The Name of The Wind review

The Ballad of Dirk Oxenhammer: An Origin Story in Three Parts

Dirk Oxenhammer, veteran literary editor, sat back in his zebra-skin armchair and surveyed the pile of manila envelopes on his desk, each one adorned with a large red REJECTED! stamp.  The exclamation mark wasn’t strictly necessary, but Dirk though it made the job a bit more fun. Sometimes he liked to imagine a loud buzzer went off every time he sentenced a manuscript to the trash pile. He’d have to see about getting one installed.

But for now, it was bourbon time.

Dirk opened the bottom drawer of his desk and selected a 92′ New Jersey Amber. He poured it into one of those round glasses with the flat bottoms that he’d seen on Mad Men and lit a cigar, letting the smoke curl around the glass in a way that seemed particularly gritty and hard-boiled. It was at times like this, when the office was empty and the crushed dreams of a dozen hopeful authors lay before him, that Dirk truly loved his job. He thought of himself as that giant dog from the stories, the one with three heads, guarding the gates of Writer Hell. And by God, he took his job seriously. No one was getting past him without meeting his impeccable standards.

Dirk was imagining himself plucking scruffy college dropouts from the ground and tearing them in half with his jaws when he noticed a corner of manila peeking out from underneath the latest issue of Gun-Fishing magazine. He froze, his glass halfway to his lips.

He could just stamp it and throw it on the pile. No one could prove he hadn’t read it. It was probably terrible anyway.

Dirk sighed and put down his glass. The Oxenhammer family name didn’t have a whole lot of glory attached to it, but they always finished what they started. You kept shooting until the screaming stopped. His grandfather used to say that. No one would ever tell Dirk what he did for a living.

He picked the envelope up, wincing at its considerable girth. There was a little sticky note attached to the front, no doubt from some underling trying to sway the judgement of The Hammer. Dirk swept it imperiously from the envelope with the back of his hand, causing it to flutter onto his desk instead of flying dramatically across the room like he had planned. He pulled the manuscript out and glanced at the title page.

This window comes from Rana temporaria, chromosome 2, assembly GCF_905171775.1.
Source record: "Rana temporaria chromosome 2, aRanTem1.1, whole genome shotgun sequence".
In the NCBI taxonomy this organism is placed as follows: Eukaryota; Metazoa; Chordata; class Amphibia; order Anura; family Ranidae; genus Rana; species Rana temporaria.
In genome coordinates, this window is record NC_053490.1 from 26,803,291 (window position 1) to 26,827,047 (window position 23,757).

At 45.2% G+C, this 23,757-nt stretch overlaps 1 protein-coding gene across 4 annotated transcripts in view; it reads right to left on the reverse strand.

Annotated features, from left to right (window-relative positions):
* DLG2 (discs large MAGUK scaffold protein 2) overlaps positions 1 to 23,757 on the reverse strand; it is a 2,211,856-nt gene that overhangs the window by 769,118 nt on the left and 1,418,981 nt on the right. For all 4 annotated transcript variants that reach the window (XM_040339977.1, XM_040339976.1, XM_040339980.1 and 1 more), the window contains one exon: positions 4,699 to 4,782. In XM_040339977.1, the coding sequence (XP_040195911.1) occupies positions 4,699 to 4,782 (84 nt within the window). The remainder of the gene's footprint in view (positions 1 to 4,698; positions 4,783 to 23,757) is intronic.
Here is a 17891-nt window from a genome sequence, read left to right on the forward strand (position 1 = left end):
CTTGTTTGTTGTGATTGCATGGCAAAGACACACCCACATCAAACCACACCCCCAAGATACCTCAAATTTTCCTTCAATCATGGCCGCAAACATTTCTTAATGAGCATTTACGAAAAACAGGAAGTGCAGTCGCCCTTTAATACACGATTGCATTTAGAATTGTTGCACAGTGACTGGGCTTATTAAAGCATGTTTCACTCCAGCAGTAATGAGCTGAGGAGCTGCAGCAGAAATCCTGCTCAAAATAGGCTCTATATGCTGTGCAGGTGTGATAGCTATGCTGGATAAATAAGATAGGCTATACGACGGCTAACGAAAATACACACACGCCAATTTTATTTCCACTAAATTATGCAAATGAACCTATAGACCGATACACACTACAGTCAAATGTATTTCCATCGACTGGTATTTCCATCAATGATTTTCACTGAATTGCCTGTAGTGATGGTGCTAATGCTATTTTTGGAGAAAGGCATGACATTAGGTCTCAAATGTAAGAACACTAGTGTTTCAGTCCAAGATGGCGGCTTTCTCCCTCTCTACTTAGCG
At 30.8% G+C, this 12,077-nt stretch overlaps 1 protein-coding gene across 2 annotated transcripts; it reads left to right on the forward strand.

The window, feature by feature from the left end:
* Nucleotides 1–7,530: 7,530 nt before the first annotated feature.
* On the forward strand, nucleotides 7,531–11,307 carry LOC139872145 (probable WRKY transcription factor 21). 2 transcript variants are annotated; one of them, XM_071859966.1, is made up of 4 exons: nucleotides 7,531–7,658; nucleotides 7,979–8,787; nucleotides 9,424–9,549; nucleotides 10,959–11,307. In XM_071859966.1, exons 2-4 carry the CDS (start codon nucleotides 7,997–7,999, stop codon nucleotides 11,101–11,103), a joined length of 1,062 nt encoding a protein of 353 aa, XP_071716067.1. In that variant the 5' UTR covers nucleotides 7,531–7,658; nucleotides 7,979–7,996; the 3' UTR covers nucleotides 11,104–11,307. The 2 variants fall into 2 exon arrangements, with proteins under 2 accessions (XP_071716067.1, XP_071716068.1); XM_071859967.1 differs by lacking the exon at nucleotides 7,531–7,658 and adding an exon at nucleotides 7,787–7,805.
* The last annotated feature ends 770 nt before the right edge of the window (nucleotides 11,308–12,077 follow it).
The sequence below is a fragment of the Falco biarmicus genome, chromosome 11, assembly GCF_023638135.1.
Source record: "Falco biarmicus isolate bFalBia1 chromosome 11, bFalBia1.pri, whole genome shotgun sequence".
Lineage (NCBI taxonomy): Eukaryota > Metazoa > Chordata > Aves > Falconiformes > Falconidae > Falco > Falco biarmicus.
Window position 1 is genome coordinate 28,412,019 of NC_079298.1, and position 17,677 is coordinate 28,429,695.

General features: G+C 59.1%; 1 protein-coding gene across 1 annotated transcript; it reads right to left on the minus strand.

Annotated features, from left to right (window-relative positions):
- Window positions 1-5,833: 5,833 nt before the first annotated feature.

The Name of The Wind

by

Patrick Rothfuss

——————————

Before I summarize my thoughts on The Name of The Wind I think it’s important to remind everyone of how this book has been received by critics and fantasy fandom at large. You may mentally insert appropriate music, possibly something like this. Names have been omitted to protect the tasteless.

“Best Books of the Year” (2007) – Publishers Weekly – Science Fiction/Fantasy/Horror

“This is why I love fantasy so much. After a recent string of okay fantasy novels, a couple of good ones but nothing to get really excited about, I’ve rediscovered my passion thanks to this book. I’m so impressed, and so in love, I can’t begin to describe it.”

“One of the reviews I read compared it to The Song of Ice and Fire and Lord of the Rings, saying that the book was equal to the best of fantasy written thus far. Well let me tell you, this doesn’t stand alongside the fantasy greats, it knocks them off the shelves.”

“But when you read this book, you’re immersed in Kvothe’s world. The cultures and geography and characters and details, everything is amazingly well developed.” […..] ” If you’re a worldbuilding junkie, you should enjoy this one.”

“I know many people have praised Rothfuss’ prose before me and I can only agree with them. It was stunningly good. I simply loved reading Rothfuss. Especially the little poems in the book and that comes from someone who rarely reads or enjoys poetry.”

“Now, The Name of the Wind isn’t something you just plow through. It’s not just some McDonald’s you picked up to satiate the appetite. You have to saver it, like a fine wine or my favorite, a delectable piece of Lindt chocolate.”

“As soon as I finished page 722, I turned back and started reading page 1. By far the best fantasy I’ve read in years. Depth and richness unparalleled since Tolkien. Greatly superior to Rowlings and Jordan in creating a believable world, even down to the laws governing it’s particular brand of magic.”

“It’s a great piece of fiction that I feel is really original. The amount of effort that went into this particular book from the research I’ve done was outstanding. The author really put it all into it and then some.”

“THIS BOOK IS AWSOME!!!

MUST READ!!!

I’ll show you how good this book is … in two ways .. one way for the girls and one way for the boys …

GIRLS … this book is AS GOOD AS:

Christina Aguilera’s Closet”

“This one starts out slow, but picks up tremendously around page 80, again at page 200, and is addictive and impossible to put down by page 300.”

“This is what fantasy is supposed to be. There is nothing I can say that can really do it justice.”

“What elegant writing, what a wonderful, rich, sweeping story that is so epic and complex it defies any thought I would have of trying to summarize.”

“This outstanding fantasy debut from Patrick Rothfuss exceeds all expectations. Tolkien fans will be enthralled, Harry Potter fans will rejoice, and even non-fantasy readers will be held spellbound by the captivating story of Kvothe”

And so on. I would like to emphasize that I didn’t write any of these myself or alter them in any way.